Subject(s)
COVID-19
5.
ssrn; 2021.
Preprint in English | PREPRINT-SSRN | ID: ppzbmed-10.2139.ssrn.3777268

ABSTRACT

Background: The ChAdOx1 nCoV-19 (AZD1222) vaccine has been approved for emergency use by the UK regulatory authority, MHRA, with a regimen of two standard doses given with an interval of between 4 and 12 weeks. The planned rollout in the UK will involve vaccinating people in high risk categories with their first dose immediately, and delivering the second dose 12 weeks later.Here we provide both a further prespecified pooled analysis of trials of ChAdOx1 nCoV-19 and exploratory analyses of the impact on immunogenicity and efficacy of extending the interval between priming and booster doses. In addition, we show the immunogenicity and protection afforded by the first dose, before a booster dose has been offered.Methods: We present data from phase III efficacy trials of ChAdOx1 nCoV-19 in the United Kingdom and Brazil, and phase I/II clinical trials in the UK and South Africa, against symptomatic disease caused by SARS-CoV-2. The data cut-off date for these analyses was 7th December 2020. The accumulated cases of COVID-19 disease at this cut-off date exceeds the number required for a pre-specified final analysis, which is also presented. As previously described, individuals over 18 years of age were randomised 1:1 to receive two standard doses (SD) of ChAdOx1 nCoV-19 (5x1010 viral particles) or a control vaccine/saline placebo. In the UK trial efficacy cohort a subset of participants received a lower dose (LD, 2.2x1010 viral particles) of the ChAdOx1 nCoV-19 for the first dose. All cases with a nucleic acid amplification test (NAAT) were adjudicated for inclusion in the analysis, by a blinded independent endpoint review committee. Studies are registered at ISRCTN89951424 and ClinicalTrials.gov; NCT04324606, NCT04400838, and NCT04444674.Findings: 17,177 baseline seronegative trial participants were eligible for inclusion in the efficacy analysis, 8948 in the UK, 6753 in Brazil and 1476 in South Africa, with 619 documented NAAT +ve infections of which 332 met the primary endpoint of symptomatic infection >14 days post dose 2.The primary analysis of overall vaccine efficacy >14 days after the second dose including LD/SD and SD/SD groups, based on the prespecified criteria was 66.7% (57.4%, 74.0%). There were no hospitalisations in the ChAdOx1 nCoV-19 group after the initial 21 day exclusion period, and 15 in the control group.Vaccine efficacy after a single standard dose of vaccine from day 22 to day 90 post vaccination was 76% (59%, 86%), and modelled analysis indicated that protection did not wane during this initial 3 month period. Similarly, antibody levels were maintained during this period with minimal waning by day 90 day (GMR 0.66, 95% CI 0.59, 0.74).In the SD/SD group, after the second dose, efficacy was higher with a longer prime-boost interval: VE 82.4% 95%CI 62.7%, 91.7% at 12+ weeks, compared with VE 54.9%, 95%CI 32.7%, 69.7% at <6 weeks. These observations are supported by immunogenicity data which showed binding antibody responses more than 2-fold higher after an interval of 12 or more weeks compared with and interval of less than 6 weeks GMR 2.19 (2.12, 2.26) in those who were 18-55 years of age.Interpretation: ChAdOx1 nCoV-19 vaccination programmes aimed at vaccinating a large proportion of the population with a single dose, with a second dose given after a 3 month period is an effective strategy for reducing disease, and may be the optimal for rollout of a pandemic vaccine when supplies are limited in the short term.Trial Registration: Studies are registered at ISRCTN89951424 and ClinicalTrials.gov; NCT04324606, NCT04400838, and NCT04444674.Funding: UKRI, NIHR, CEPI, the Bill & Melinda Gates Foundation, the Lemann Foundation, Rede D’OR, the Brava and Telles Foundation, NIHR Oxford Biomedical Research Centre, Thames Valley and South Midland's NIHR Clinical Research Network, and Astra Zeneca.Conflict of Interest: Oxford University has entered into a partnership with Astra Zeneca for further development of ChAdOx1 nCoV-19. SCG is co-founder of Vaccitech (collaborators in the early development of this vaccine candidate) and named as an inventor on a patent covering use of ChAdOx1-vectored vaccines and a patent application covering this SARS-CoV-2 vaccine. TL is named as aninventor on a patent application covering this SARS-CoV-2 vaccine and was a consultant to Vaccitech for an unrelated project. PMF is a consultant to Vaccitech. AJP is Chair of UK Dept.Health and Social Care’s (DHSC) Joint Committee on Vaccination & Immunisation (JCVI), but does not participate in discussions on COVID-19 vaccines, and is a member of the WHO’sSAGE. AJP and SNF are NIHR Senior Investigator. The views expressed in this article do not necessarily represent the views of DHSC, JCVI, NIHR or WHO. AVSH reports personal feesfrom Vaccitech, outside the submitted work and has a patent on ChAdOx1 licensed to Vaccitech, and may benefit from royalty income to the University of Oxford from sales of this vaccine by AstraZeneca and sublicensees. MS reports grants from NIHR, non-financial support fromAstraZeneca, during the conduct of the study; grants from Janssen, grants fromGlaxoSmithKline, grants from Medimmune, grants from Novavax, grants and non-financialsupport from Pfizer, grants from MCM, outside the submitted work. CG reports personal fees from the Duke Human Vaccine Institute, outside of the submitted work. SNF reports grants from Janssen and Valneva, outside the submitted work. ADD reports grants and personal fees from AstraZeneca, outside of the submitted work. In addition, ADD has a patent manufacturingprocess for ChAdOx vectors with royalties paid to AstraZeneca, and a patent ChAdOx2 vector with royalties paid to AstraZeneca. The other authors declare no competing interests.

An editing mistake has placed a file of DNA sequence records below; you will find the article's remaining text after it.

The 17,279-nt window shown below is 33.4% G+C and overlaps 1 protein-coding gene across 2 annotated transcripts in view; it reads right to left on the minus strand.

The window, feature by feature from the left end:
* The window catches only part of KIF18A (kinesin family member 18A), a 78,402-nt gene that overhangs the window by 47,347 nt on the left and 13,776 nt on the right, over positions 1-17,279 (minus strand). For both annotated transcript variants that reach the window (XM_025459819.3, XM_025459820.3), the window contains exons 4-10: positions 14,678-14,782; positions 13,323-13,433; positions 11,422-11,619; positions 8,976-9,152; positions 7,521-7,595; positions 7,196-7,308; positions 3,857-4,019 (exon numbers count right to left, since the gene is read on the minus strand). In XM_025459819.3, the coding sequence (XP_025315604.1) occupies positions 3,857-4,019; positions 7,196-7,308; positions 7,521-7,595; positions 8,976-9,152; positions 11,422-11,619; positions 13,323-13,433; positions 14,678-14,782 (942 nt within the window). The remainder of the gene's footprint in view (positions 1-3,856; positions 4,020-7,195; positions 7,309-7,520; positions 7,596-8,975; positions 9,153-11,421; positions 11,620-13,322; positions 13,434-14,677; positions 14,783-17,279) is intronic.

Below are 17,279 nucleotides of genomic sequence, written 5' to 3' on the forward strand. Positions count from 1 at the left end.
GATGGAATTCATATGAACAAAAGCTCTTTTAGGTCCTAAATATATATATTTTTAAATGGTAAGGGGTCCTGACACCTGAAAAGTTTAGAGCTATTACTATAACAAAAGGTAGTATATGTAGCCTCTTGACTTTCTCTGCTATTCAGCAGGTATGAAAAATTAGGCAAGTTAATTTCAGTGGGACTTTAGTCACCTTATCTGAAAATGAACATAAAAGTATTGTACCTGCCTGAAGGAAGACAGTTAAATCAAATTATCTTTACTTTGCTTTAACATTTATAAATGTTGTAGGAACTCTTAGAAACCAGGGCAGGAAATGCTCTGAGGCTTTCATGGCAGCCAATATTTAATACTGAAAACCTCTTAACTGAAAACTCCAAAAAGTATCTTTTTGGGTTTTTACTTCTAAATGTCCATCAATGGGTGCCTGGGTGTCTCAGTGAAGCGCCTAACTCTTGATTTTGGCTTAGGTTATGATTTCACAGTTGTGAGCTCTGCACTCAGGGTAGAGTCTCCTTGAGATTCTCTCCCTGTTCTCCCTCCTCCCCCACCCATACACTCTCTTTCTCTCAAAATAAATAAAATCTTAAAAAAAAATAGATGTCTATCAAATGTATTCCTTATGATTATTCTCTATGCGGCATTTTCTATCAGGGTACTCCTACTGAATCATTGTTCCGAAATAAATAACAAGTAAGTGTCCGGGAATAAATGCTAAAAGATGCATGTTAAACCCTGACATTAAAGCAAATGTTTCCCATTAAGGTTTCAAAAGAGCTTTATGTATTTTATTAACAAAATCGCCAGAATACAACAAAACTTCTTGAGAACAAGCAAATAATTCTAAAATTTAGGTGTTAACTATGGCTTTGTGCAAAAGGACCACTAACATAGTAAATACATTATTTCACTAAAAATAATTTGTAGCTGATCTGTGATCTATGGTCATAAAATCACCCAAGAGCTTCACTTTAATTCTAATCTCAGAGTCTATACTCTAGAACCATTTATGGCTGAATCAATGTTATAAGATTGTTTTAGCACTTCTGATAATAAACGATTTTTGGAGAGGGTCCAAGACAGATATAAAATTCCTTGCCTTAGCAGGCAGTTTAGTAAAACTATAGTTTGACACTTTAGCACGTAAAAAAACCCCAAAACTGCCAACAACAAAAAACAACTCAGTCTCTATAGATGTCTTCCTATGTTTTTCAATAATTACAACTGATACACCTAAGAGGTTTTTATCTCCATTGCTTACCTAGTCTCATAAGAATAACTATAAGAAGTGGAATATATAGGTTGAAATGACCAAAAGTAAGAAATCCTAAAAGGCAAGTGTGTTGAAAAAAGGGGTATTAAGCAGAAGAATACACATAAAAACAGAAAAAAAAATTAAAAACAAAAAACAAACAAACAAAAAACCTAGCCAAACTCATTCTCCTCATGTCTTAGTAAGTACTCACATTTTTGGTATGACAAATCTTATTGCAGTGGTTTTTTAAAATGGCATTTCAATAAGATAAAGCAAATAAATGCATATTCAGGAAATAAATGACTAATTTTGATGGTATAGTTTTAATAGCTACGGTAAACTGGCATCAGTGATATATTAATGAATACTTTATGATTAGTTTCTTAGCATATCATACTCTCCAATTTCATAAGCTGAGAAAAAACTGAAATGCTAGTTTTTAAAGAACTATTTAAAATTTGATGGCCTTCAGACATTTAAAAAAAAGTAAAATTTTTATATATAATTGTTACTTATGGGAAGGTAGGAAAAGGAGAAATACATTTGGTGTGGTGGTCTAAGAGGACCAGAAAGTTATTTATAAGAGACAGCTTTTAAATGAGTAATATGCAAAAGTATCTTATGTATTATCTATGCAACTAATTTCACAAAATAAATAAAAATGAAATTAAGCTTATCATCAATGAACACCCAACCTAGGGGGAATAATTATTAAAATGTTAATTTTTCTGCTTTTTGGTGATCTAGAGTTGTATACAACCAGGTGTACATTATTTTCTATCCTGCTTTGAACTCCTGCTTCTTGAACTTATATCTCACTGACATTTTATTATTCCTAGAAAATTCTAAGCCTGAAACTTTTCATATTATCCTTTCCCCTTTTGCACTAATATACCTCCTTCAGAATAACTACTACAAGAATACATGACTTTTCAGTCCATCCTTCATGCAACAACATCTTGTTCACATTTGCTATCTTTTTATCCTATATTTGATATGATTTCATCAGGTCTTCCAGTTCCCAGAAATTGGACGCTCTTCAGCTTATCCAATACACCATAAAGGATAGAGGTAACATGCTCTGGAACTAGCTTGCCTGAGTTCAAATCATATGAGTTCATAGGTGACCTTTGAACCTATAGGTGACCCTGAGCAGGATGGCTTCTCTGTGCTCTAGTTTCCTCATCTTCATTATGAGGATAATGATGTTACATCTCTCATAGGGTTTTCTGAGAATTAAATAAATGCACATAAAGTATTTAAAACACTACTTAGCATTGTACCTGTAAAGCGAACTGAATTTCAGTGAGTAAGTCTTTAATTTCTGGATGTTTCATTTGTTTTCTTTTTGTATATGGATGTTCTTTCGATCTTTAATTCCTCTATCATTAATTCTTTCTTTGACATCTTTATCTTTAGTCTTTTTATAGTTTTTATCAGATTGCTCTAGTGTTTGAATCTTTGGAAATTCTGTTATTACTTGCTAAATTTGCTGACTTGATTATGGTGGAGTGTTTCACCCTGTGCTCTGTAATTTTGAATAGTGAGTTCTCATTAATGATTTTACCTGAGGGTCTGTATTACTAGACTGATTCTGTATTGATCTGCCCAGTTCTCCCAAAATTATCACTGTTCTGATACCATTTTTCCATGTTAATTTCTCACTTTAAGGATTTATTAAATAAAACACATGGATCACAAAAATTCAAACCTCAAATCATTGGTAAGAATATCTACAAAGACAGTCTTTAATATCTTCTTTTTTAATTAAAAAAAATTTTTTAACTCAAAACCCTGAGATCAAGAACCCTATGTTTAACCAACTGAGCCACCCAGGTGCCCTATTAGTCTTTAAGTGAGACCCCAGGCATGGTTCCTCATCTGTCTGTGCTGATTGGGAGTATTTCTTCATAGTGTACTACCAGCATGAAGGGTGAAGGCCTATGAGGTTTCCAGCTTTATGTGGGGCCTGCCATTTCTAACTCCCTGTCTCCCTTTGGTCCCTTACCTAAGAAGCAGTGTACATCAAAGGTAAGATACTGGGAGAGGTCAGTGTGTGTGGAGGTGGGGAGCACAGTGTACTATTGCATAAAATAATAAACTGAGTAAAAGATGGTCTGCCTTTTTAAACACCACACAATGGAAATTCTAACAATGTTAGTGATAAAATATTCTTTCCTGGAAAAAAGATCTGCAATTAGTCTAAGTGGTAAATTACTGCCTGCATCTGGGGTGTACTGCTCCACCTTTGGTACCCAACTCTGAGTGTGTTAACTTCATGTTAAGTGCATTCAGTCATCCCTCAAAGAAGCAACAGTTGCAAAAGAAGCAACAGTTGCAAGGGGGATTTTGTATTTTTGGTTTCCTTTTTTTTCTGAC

Subject(s)
Hepatitis D , COVID-19